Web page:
In February, 2016, shortly after we put up this post, the International Civil Aviation Organization, the United Nations’ aviation agency, announced an agreement with the global aviation industry to impose binding limits on CO2 emissions for all new airplanes delivered after 2028. The New York Times reported on this development here.
And in May, Brad Plumer at Vox posted an informative thought-piece, Solar planes aren’t the green future of air travel. But here’s what could be., exploring different trajectories for aviation efficiency and demand and their impacts on carbon emissions. It’s worth a read.
In July, Coral Davenport at the Times reported that the Obama Administration is moving to propose fuel-efficiency standards for commercial aircraft, probably during the lame-duck period after Election Day.
Shipping and aviation combined account for only an estimated five percent of global CO2 pollution. But some experts project this share doubling or even tripling as globalization accelerates. How can those emissions be reduced, and would a carbon tax help?
Shipping, which is believed responsible for 3% of world CO2, is already the most energy-efficient large-scale way to move cargo, pound for pound and mile for mile. Moreover, shipping fuel costs already comprise about half of operating costs, and efficiency standards for new large ships took effect last year. How would a carbon tax on maritime fuel (primarily residual fuel oil, a/k/a bunker fuel) spur further efficiency and innovation? Air carriers also have incentive to conserve fuel since it accounts for about one-third of ticket prices. How would a carbon tax on aviation fuel lead to reduced emissions in that sector?
The simplest and most immediate way to improve ships’ efficiency is to slow down. “Slow steaming” — reducing speed by at least several nautical miles per hour — can slash fuel consumption and thus CO2 emissions. Efficiency can also be raised through advanced engine design and by reducing drag by polishing propellers, coating hulls with algae-inhibiting paint, reshaping bows and adding fins or ducts to propellers. One promising new device called “Silverstream” cuts water friction by laying a carpet of tiny bubbles along the hull so it rides mostly on air.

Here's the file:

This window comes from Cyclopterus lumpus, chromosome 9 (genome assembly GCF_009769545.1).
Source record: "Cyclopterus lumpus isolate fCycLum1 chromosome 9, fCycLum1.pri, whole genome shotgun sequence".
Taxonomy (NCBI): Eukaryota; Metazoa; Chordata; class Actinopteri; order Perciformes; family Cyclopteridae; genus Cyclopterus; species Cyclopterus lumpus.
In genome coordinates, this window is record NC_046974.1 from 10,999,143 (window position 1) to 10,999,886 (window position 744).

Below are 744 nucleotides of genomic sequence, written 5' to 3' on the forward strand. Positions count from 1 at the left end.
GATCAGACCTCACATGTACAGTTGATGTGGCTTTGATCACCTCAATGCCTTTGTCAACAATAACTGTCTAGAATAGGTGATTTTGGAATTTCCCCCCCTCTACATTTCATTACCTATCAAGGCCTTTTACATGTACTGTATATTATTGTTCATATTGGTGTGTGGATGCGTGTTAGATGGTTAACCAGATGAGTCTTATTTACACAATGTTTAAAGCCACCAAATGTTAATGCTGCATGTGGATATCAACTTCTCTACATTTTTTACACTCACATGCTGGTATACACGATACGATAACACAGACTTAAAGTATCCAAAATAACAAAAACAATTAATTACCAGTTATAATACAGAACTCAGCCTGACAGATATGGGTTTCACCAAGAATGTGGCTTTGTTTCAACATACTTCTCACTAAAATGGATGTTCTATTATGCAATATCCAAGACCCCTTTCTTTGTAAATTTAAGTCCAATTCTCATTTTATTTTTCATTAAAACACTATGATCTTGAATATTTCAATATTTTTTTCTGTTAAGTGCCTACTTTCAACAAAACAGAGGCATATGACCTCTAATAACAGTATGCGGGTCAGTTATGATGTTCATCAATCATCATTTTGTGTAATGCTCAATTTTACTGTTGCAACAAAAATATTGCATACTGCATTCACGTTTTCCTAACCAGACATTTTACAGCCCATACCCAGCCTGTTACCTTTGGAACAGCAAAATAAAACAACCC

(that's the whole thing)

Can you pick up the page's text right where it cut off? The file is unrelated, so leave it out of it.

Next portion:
Then there’s fuel choice. The single largest force in reducing U.S. CO2 emissions in recent years has been displacing electricity generators powered by dirty, high-carbon coal, with lower-Btu and lower-CO2 combined cycle plants burning natural gas. Similarly, new ships fueled by liquefied natural gas (LNG) are beginning to replace freighters and tankers powered by dirty tarlike bunker fuels, reducing CO2 emissions by 15-20%. The climate downside to this trend is methane “slip” — emissions of unburned methane, a far more potent greenhouse gas than CO2 (per pound), a problem that marine engine manufacturers are beginning to tackle.
Perhaps the biggest pathway through which carbon taxes could cut greenhouse gas emissions from shipping would be by altering the cost equation between distant imports that must be transported thousands of miles, and domestically produced goods. The resultant reduced demand for shipping would translate not only to less CO2 (and methane) but less air and water pollution, fewer megaports and, perhaps most importantly, retention or creation of domestic manufacturing jobs. The potential job-producing impacts of a carbon tax covering shipping should interest those building “blue-green” alliances and clearly deserves further study.